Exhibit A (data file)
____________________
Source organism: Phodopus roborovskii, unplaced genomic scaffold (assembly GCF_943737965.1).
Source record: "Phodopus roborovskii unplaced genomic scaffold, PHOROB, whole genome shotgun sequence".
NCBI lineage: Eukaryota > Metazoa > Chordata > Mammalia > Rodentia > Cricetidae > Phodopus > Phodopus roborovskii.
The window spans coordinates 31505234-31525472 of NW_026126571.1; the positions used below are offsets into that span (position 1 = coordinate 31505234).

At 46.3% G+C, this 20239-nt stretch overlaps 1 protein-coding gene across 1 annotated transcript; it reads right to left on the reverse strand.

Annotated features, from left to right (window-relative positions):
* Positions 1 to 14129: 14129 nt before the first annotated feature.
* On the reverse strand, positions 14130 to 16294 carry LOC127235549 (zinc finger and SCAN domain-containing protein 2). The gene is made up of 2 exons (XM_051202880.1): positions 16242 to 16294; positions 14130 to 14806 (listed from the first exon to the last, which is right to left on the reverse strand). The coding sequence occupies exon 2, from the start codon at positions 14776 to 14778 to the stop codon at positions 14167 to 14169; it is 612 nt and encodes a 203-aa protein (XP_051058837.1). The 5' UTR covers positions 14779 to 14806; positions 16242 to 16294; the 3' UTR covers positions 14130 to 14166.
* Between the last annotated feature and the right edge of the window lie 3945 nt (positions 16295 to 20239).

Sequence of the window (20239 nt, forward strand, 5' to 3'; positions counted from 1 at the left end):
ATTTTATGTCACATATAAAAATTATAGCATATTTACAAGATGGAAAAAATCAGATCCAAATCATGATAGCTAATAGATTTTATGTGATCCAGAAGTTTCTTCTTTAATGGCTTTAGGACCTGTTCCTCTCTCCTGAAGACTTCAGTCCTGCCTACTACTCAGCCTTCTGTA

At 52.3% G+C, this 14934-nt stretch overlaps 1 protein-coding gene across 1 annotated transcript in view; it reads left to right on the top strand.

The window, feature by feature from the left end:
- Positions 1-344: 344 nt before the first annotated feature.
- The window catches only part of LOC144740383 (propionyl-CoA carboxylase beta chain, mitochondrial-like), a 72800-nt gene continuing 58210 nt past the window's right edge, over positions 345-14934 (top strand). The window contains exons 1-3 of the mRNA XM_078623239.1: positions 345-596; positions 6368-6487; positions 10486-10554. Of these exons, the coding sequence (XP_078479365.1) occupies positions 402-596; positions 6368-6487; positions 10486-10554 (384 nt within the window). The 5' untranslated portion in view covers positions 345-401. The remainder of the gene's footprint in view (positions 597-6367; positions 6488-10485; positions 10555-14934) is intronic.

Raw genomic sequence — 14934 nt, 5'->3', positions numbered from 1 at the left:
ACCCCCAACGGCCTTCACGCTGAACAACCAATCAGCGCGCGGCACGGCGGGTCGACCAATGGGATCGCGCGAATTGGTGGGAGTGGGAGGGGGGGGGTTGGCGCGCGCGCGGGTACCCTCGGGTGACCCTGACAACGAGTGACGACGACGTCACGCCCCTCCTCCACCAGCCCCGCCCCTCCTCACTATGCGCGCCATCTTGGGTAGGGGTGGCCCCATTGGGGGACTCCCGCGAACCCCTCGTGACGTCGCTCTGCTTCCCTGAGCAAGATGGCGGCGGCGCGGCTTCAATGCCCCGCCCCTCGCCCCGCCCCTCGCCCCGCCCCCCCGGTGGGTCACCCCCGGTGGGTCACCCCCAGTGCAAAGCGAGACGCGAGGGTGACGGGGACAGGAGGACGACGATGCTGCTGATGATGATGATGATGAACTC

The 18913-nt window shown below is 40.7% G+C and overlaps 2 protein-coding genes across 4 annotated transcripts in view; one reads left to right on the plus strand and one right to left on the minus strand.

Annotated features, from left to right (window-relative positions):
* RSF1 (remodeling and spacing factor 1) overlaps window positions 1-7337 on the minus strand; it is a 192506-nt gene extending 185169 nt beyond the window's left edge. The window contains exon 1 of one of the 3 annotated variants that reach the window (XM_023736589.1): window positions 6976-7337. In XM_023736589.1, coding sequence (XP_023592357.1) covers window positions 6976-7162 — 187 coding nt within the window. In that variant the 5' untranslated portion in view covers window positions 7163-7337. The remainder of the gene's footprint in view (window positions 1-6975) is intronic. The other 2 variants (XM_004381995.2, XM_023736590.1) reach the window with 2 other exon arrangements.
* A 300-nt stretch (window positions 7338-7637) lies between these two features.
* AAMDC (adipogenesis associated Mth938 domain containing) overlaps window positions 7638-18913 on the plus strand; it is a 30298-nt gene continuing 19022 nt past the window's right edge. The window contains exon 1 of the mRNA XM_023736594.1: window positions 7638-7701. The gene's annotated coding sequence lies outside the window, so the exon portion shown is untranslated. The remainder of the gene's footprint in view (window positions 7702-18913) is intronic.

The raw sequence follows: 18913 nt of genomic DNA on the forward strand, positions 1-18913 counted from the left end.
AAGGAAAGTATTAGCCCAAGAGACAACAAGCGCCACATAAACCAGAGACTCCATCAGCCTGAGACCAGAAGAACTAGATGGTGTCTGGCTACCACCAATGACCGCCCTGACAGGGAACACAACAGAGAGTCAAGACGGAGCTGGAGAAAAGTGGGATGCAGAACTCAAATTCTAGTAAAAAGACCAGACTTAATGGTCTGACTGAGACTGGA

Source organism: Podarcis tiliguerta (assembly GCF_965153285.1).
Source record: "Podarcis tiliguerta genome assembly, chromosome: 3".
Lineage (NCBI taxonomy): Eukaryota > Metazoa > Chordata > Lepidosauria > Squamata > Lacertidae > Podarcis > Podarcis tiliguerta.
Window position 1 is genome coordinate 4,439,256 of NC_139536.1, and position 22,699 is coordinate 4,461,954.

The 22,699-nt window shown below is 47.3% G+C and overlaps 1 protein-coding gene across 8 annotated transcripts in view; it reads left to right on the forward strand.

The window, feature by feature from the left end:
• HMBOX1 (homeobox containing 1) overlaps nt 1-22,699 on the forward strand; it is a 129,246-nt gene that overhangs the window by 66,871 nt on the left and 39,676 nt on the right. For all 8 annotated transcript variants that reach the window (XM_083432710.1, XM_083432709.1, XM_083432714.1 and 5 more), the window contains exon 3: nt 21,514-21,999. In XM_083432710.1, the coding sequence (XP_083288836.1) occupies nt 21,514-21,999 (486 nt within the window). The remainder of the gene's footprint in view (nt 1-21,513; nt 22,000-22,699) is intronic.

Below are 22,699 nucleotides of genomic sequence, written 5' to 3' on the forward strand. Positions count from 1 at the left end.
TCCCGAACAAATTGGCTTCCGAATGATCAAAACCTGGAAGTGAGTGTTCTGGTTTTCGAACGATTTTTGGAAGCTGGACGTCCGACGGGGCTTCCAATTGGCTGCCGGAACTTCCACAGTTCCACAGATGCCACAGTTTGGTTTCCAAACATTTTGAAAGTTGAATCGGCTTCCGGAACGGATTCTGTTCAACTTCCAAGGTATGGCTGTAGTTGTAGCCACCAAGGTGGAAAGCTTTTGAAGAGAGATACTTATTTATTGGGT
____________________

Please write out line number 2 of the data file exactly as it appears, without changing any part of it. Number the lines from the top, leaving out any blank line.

Source record: "Phodopus roborovskii unplaced genomic scaffold, PHOROB, whole genome shotgun sequence".